Certainly not. It’s important to be precise about this, to see what faith does and what it doesn’t do for us. First, it is not the ground of our salvation. The ground is what entitles us to eternal life. The sacrifice of Christ is the only ground of our salvation. His righteousness, not ours, entitles us to fellowship with God. Nothing we do is good enough to gain God’s forgiveness and fellowship. Not even our faith is worthy of him.
Nor is our faith the cause of our salvation, for the same reason.1238 The cause is the power that brings us into relation with Christ. But as we’ve seen, this power does not come from ourselves; it comes from the power of the Spirit, making us believe the Word and trust in Christ. We cannot do anything to save ourselves, to bring about our own salvation.
So what is the role of faith? Theologians struggle for words here, but Reformed theology has settled on the word instrument. By this we mean to say that faith, even though imperfect and unworthy, is the means (instrument = means) by which we reach out and receive God’s grace. Some have compared it to an empty hand, reaching out to be filled. As the hymn “Rock of Ages” puts it, “nothing in my hand I bring; simply to thy cross I cling.”
But rather than tying yourself in knots trying to understand these technical expressions, it’s better to just remember that faith is trust. Jesus has died for you; that’s your only hope, the only means by which you can be saved. Your faith is simply trust in him. Your trust is not going to earn you anything, but it connects you with Christ, who has earned everything for you.
Faith in the Christian Life
We’ve been speaking so far mainly of faith at the beginning of the Christian life. That’s quite important: faith as that first moment of trust in Christ that brings us into eternal fellowship with God. But faith doesn’t stop after that first moment. It persists throughout the Christian life and is important in our day-to-day relationship with God. Paul says that faith, hope, and love “abide”; they remain throughout life (1 Cor. 13:13).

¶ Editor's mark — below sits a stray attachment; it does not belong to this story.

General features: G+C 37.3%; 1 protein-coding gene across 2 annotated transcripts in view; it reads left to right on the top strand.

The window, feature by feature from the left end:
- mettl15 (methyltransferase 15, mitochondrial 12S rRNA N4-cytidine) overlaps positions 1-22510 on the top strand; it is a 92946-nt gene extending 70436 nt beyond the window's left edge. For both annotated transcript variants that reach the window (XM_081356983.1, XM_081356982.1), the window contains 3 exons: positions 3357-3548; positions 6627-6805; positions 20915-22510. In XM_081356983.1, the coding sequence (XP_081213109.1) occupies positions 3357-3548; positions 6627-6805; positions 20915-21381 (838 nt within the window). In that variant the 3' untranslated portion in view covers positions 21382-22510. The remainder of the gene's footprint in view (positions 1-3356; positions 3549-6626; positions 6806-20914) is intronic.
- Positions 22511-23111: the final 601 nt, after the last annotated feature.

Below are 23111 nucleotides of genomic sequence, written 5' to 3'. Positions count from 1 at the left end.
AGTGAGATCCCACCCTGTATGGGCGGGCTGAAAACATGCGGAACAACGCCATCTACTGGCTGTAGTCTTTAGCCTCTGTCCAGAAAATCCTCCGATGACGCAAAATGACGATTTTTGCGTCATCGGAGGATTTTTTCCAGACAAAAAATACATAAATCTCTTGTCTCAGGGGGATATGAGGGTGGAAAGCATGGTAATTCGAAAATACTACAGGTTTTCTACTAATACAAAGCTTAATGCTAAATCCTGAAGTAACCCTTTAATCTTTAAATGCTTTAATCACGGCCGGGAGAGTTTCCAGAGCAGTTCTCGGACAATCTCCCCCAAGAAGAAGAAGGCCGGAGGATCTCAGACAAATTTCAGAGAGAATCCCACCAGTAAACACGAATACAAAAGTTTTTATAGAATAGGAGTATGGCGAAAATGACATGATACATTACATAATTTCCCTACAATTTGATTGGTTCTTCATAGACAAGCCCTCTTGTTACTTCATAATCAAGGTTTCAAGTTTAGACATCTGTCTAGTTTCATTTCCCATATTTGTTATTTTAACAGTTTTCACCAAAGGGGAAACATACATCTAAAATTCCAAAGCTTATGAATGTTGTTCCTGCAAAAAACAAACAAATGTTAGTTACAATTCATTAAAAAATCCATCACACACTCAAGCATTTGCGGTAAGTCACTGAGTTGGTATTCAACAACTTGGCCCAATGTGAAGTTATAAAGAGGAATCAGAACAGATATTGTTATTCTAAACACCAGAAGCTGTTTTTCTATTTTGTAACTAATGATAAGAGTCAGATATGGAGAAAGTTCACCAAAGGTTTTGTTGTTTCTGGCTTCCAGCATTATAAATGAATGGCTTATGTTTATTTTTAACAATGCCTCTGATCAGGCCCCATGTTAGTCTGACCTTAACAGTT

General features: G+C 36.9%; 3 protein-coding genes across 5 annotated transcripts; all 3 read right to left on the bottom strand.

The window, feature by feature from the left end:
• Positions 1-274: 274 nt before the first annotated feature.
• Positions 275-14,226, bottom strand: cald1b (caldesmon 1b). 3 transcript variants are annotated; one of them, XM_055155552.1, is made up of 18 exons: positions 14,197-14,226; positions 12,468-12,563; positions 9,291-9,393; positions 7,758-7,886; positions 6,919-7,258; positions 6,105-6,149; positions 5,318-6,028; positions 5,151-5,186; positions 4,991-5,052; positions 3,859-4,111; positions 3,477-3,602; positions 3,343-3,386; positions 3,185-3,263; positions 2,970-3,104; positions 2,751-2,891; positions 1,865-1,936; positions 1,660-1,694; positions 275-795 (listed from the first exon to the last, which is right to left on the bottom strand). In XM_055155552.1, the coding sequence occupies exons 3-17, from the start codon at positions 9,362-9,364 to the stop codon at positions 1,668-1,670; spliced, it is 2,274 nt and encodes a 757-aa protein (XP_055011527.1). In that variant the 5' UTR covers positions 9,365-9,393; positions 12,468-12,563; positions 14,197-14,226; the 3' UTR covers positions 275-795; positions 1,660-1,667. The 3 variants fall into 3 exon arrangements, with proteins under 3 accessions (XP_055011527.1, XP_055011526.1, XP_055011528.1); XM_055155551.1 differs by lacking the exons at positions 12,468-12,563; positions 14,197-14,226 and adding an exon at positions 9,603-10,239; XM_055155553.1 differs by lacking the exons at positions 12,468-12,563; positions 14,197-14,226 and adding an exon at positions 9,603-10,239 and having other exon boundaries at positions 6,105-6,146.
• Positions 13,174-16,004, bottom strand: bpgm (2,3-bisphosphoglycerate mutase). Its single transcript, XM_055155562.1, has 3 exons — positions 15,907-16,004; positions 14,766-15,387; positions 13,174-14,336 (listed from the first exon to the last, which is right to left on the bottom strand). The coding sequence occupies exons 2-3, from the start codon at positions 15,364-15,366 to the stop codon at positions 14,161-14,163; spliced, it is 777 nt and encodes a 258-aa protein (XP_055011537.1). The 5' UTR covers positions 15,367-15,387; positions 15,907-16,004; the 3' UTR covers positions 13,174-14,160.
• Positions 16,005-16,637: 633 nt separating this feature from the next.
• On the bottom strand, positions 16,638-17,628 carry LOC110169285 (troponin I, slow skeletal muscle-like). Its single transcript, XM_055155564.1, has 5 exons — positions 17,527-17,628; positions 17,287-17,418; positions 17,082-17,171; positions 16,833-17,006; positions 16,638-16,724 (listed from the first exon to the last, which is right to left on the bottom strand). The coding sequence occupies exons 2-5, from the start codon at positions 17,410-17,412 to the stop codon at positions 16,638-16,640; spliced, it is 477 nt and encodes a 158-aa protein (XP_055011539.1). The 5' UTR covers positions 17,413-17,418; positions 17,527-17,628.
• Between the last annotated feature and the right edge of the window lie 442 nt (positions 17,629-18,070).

We see in Hebrews 11 how the great saints of the OT acted again and again “by faith.” In this passage and elsewhere, there is a contrast between faith and sight (cf. 2 Cor. 5:7). Don’t take this the wrong way. Walking by faith is not walking in the dark. The heroes of faith in Hebrews 11 had a good understanding of where they were going. God’s word had promised them the blessings of the covenant, and they knew they could trust those promises. As we have seen, faith is based on knowledge. But it’s the knowledge of God’s word, not the knowledge of the eyes. God told Abraham that he would have a son, but that didn’t appear possible, since Abraham and Sarah were far too old. Yet he believed anyway (Rom. 4:19–21). His faith was based on knowledge of God’s promise. But until Isaac was born, he didn’t see the fulfillment of the promise. Similarly the saints of Hebrews 11: they didn’t see the city that God had promised his people. They didn’t see the fulfillment. But they continued believing, because they knew that God’s promise was sure—more sure, even, than the evidence of their eyes.